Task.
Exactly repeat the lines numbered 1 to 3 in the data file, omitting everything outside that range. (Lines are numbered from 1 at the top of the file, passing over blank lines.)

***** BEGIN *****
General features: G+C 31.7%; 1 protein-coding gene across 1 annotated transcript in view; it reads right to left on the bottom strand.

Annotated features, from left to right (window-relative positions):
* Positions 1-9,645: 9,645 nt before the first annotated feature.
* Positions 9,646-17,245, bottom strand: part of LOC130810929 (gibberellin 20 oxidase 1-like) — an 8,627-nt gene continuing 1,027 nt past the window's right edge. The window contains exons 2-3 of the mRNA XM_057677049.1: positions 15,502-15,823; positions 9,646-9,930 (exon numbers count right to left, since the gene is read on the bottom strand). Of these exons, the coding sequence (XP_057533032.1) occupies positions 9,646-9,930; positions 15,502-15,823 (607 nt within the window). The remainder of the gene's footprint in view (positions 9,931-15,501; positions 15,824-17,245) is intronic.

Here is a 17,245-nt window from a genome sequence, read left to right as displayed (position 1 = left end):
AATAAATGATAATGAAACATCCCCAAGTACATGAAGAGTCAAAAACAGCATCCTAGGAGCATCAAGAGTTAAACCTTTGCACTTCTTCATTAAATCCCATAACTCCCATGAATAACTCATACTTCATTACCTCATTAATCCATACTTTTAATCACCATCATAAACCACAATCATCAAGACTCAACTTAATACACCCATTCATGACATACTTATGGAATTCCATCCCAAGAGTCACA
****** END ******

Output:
General features: G+C 31.7%; 1 protein-coding gene across 1 annotated transcript in view; it reads right to left on the bottom strand.

Annotated features, from left to right (window-relative positions):
* Positions 1-9,645: 9,645 nt before the first annotated feature.